The U.S. Department of Justice (DOJ) has also stressed the importance of culture, as seen in its April 2019 guidance, “Evaluation of Corporate Compliance Programs.” It states, “Beyond compliance structures, policies, and procedures, it is important for a company to create and foster a culture of ethics and compliance with the law. The effectiveness of a compliance program requires a high-level commitment by company leadership to implement a culture of compliance from the top.” Furthermore, the guidance emphasizes that senior leadership and middle management should enforce the idea of “shared commitment,” asking leaders and managers to evaluate their tone of compliance, particularly in the face of competing interests.
Importance of a Risk-Based Compliance Program:
In her keynote presentation, Health and Human Services-Office of Inspector General Senior Counsel Mary Riordan emphasized the importance of a risk-based compliance program, talking specifically about seeking out new and evolving risk areas that may cut across multiple functions (e.g., supply chain).
During the Assistant U.S. Attorney panel, Rachael Honig, first assistant U.S. attorney, U.S. Attorney’s Office, District of New Jersey, reinforced the importance of “nimble” risk assessment and devoting resources to areas of highest risk. For example, “[i]f opioid manufacturers were focused on off-label instead of diversion” they missed an opportunity to manage risk.
Effective Communication to the Business:
During discussions surrounding a culture of compliance, several speakers alluded to the fact that the “language of compliance” is only effective to people who are “fluent” in it. To that end, they recommended that compliance professionals be mindful to speak to business colleagues using language they are familiar with and understand.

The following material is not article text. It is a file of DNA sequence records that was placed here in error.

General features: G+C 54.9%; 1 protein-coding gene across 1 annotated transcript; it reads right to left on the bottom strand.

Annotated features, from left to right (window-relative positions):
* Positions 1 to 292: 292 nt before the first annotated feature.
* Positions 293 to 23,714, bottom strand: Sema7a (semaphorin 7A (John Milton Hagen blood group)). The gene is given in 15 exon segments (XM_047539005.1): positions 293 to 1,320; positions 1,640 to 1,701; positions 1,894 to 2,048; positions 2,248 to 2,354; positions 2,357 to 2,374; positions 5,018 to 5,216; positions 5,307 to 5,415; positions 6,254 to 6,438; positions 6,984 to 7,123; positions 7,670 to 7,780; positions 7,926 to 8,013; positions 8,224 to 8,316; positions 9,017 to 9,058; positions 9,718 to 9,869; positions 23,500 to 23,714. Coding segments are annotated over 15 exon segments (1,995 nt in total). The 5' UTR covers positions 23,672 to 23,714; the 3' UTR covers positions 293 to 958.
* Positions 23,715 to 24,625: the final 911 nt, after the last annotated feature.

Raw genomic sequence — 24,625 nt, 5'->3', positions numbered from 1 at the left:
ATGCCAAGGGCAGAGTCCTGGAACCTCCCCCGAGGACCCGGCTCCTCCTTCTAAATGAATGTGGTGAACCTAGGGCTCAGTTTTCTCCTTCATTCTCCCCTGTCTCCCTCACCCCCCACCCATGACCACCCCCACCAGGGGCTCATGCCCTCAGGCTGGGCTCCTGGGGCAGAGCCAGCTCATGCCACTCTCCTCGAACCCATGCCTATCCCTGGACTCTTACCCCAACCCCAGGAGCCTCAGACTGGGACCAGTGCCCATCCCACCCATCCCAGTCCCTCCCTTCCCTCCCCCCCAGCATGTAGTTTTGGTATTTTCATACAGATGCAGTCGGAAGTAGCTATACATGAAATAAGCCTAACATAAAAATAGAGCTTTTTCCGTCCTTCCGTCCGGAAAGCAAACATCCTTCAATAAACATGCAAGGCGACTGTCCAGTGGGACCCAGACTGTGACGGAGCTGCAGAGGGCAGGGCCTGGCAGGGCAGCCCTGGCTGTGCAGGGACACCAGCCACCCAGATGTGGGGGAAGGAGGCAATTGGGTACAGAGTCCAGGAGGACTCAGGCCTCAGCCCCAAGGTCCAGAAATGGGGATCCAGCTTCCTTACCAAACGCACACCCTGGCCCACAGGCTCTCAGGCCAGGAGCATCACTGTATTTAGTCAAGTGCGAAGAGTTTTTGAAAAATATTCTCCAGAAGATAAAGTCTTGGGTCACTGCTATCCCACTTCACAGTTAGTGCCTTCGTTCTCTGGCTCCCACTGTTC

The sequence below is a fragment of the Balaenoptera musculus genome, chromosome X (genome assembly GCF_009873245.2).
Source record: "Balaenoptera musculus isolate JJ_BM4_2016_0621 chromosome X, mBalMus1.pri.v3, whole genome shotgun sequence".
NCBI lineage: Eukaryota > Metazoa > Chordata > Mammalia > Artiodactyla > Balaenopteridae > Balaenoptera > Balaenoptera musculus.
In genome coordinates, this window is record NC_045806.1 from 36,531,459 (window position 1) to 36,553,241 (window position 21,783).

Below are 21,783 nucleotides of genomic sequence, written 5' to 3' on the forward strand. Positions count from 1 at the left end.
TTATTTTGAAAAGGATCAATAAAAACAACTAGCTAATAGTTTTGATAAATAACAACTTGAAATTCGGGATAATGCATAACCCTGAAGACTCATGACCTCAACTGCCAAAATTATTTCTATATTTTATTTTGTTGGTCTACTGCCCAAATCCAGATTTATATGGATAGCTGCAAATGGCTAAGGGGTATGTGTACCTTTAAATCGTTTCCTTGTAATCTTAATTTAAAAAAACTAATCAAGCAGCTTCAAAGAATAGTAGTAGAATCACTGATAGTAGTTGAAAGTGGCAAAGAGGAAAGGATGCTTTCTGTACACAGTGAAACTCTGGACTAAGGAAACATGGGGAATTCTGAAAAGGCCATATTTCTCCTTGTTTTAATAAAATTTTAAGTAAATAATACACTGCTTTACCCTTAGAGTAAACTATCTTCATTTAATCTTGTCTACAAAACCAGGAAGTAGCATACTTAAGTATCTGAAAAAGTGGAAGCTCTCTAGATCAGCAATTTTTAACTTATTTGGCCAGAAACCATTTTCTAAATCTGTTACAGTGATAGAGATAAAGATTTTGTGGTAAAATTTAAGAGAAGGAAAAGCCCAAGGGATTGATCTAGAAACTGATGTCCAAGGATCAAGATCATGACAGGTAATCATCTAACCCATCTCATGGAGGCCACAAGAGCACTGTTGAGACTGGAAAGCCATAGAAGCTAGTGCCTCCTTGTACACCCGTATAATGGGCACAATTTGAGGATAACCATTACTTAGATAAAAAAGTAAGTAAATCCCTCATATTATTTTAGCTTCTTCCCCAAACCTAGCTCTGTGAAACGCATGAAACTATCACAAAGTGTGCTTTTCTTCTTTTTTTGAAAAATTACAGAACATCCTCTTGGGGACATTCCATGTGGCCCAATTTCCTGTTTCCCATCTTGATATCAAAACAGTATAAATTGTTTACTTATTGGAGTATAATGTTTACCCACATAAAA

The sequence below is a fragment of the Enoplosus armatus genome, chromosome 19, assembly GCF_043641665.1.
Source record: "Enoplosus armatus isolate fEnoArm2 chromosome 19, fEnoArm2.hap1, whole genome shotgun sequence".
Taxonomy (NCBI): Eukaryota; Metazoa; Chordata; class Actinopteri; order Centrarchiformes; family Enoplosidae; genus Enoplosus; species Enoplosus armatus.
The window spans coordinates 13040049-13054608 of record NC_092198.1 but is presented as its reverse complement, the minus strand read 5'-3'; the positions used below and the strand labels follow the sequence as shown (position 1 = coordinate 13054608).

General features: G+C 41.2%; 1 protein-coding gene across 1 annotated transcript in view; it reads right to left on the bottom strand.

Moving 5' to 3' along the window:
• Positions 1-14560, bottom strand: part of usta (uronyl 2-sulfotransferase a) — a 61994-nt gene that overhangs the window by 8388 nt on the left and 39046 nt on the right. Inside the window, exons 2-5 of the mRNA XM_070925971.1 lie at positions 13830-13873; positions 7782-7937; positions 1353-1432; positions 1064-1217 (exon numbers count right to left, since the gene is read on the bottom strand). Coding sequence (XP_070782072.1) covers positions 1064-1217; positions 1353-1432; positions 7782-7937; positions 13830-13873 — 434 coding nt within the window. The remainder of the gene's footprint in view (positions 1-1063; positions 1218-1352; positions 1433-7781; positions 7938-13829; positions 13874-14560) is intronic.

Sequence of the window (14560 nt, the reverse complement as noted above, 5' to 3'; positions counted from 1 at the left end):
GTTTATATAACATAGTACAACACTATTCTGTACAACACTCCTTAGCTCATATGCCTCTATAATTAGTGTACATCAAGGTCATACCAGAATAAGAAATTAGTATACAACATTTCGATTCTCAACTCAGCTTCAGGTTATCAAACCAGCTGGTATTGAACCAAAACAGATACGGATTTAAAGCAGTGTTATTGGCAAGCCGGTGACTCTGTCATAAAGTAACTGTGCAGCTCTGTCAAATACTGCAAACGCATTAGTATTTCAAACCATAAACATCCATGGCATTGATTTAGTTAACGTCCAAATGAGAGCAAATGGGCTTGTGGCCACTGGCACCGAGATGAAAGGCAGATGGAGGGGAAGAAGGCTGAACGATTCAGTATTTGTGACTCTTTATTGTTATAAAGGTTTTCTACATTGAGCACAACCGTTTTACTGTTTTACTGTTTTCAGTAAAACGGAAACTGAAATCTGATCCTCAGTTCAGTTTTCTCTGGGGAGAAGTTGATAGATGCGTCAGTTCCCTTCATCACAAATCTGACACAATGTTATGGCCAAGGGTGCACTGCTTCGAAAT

Leveraging the root-cause analysis phase of the compliance cycle also proved to be a common theme. Specifically, panelists and speakers encouraged compliance professionals to translate root-cause analyses into process changes.
“Be Bold” and the Importance of Innovation:
Several speakers discussed the importance of incorporating and leveraging analytical tools and strategies to leverage available data to enhance compliance insights.
Some panelists mentioned that one way to innovate is to simplify. For example, compliance professionals can consider adopting efficiency measures to reduce procedural time and effort, for example in monitoring activities and related to the number of processes.
Compliance professionals were also encouraged to incorporate elements of behavioral psychology to understand what motivates people to bad actions, and to identify more effective ways to promote and incentivize integrity and good judgment.